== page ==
Passing the Plate
As instrumentalists play or a soloist sings, as ushers file slowly down the aisles, congregants give money as an act of worship and to support the ministry of the church. If the people don't give, then the pastor goes unpaid, the building never gets built, and the missionaries stay home. When Christians go to church, most expect the collection of an offering as much as they expect preaching, singing, and prayer. Unlike preaching, singing, and prayer, however, the weekly offering did not become a fixture in American worship services until the late 19th century.
Colonial American churches did not depend on voluntary, weekly giving from their members. Instead, as had been the case in Europe, the government established churches, sanctioning certain congregations and supporting them financially. Most New England colonies established Congregational churches, while the Southern colonies along with New York, New Jersey, and Maryland established the Anglican Church. Most of the colonies could not imagine a state without an established church. A prosperous society depended on having citizens of good character, and the people expected churches to create virtuous citizens. Since churches served the public good, it made sense to fund them through public taxes and fees—such as poll and property taxes—rather than voluntary offerings.
Public funding of American churches did not cease immediately after the American Revolution. While the Establishment Clause of the First Amendment prohibited Congress from establishing a national church, the states still supported churches through taxes. In the years following the Revolution, men like Thomas Jefferson, James Madison, and John Leland fought against religious establishment in Virginia. Isaac Backus and other Baptist ministers led the charge in New England. Only in 1833, when Massachusetts rescinded its religious tax, was every state church in the Union officially disestablished.
On their own
Religious disestablishment, which historian James Hudnut-Beumler calls "the largest instance of privatization in all of American history," forever changed the way American churches did business. Churches and pastors could no longer look to the government for money. They had to come up with new ways to raise the funds they needed in order to survive and thrive in the free market of 19th-century American religion.
Churches used a variety of methods to raise money. For example, while some Christians today act like they own the pew they occupy each Sunday, many Christians in the 1800s actually did own their pew (or at least rented it). Some churches rented pews by auction each year, while others sold them to pay for the building and then taxed the value of the pew for annual revenue. The most expensive seats were in the front, and the cheap seats were in the back. Free seats were available in the back or the balcony, but a free pew carried a social stigma.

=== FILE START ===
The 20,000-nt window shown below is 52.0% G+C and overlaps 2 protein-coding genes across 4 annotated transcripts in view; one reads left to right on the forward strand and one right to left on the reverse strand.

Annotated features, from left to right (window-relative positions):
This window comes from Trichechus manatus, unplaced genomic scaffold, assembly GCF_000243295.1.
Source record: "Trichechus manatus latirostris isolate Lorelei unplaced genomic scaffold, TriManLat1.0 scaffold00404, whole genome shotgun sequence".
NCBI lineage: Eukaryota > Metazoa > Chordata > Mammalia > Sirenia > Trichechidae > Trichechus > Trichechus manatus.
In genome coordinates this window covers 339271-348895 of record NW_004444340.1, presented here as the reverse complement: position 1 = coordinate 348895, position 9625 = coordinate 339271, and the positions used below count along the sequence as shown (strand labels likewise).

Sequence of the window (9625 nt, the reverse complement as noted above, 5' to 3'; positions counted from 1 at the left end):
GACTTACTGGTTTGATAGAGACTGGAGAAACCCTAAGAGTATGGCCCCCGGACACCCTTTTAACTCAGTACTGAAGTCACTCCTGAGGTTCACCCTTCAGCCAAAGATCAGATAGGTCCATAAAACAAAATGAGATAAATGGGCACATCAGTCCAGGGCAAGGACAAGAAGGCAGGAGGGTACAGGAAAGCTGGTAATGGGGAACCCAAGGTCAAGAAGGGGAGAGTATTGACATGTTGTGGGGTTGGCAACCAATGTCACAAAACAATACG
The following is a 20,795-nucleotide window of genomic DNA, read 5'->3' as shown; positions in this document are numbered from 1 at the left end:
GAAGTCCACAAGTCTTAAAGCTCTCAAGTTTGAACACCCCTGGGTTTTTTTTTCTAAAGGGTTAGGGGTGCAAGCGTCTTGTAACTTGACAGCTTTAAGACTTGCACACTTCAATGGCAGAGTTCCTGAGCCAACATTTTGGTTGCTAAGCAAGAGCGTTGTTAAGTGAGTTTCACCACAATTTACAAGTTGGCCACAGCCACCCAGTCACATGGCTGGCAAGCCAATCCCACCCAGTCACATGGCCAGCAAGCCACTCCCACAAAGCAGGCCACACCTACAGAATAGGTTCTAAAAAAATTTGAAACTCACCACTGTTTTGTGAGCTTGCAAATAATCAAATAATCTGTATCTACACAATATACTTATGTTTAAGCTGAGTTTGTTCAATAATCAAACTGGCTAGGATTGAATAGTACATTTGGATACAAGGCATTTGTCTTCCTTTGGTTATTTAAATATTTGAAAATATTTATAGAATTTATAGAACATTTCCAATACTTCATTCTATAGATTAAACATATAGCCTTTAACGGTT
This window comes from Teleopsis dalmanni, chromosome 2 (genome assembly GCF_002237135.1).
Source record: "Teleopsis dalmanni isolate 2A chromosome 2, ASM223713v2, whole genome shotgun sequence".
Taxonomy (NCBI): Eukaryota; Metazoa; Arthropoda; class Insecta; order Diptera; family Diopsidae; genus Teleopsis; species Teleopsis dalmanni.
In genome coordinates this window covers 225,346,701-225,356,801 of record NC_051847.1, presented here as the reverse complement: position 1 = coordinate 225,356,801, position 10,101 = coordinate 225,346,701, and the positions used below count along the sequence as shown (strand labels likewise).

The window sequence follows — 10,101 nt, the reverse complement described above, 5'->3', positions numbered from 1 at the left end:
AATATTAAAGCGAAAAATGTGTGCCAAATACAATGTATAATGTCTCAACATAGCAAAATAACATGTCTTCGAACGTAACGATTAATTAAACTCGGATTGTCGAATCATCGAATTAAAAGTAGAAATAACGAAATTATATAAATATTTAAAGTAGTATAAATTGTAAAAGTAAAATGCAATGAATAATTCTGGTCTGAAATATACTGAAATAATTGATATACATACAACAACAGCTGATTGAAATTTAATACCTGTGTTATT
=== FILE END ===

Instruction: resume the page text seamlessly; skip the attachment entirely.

Other groups, such as the Baptists and Methodists, often preferred to use a subscription book, which listed the total funds needed in the front. A church would pass the book around, and the members would record how much they pledged to contribute that year. Some churches used free-will offerings in the early 1800s. Churches collected them only occasionally—maybe at Thanksgiving or Communion—to support missions or the poor, not to pay for regular church expenses.
A biblical mandate
As pastors and other Christian leaders sought to motivate people to give, they increasingly looked to the Bible for support. Now that the government no longer compelled giving through taxes and fees, many rediscovered the depth of biblical teaching concerning money and stewardship. Some, like Parsons Cook, pointed to 1 Corinthians 16:1-2 as "a rule which binds all to the principle of setting apart, every Sabbath, or at least [regularly], a portion of their income … for charitable uses." Others, like Charles Finney, taught that God was "the owner of all" and that the believer "should hold all at the disposal of God, and employ all for the glory of God." Hudnut-Beumler explains that after the Civil War, the idea of "the tithe" as God's minimum standard became popular. Pastors exhorted believers to bring their tithes and offerings into the "storehouse" (Malachi 3:10)—the local church—as an act of worship and commitment to God.
In the late 19th century, people had come to see giving as a biblical mandate, a spiritual matter, and an act of worship. Therefore, it made sense to incorporate the collection of offerings into Sunday morning worship alongside preaching, singing, and prayer. By 1900, most American churches took up weekly offerings. A dedicatory prayer or the doxology normally preceded the collection. Members enclosed their money in preprinted, two-sided envelopes. By this point, churches depended on these weekly offerings for most of their funding.
The weekly offering has remained the chief method of church funding for over one hundred years. Today, more and more churches are making online giving available; nevertheless, it is hard to imagine that the weekly offering plate will ever lose its privileged place in American worship.
Mark Rogers is a Ph.D. student in historical theology at Trinity Evangelical Divinity School.
Copyright © 2009 by the author or Christianity Today/Christian History & Biography magazine.
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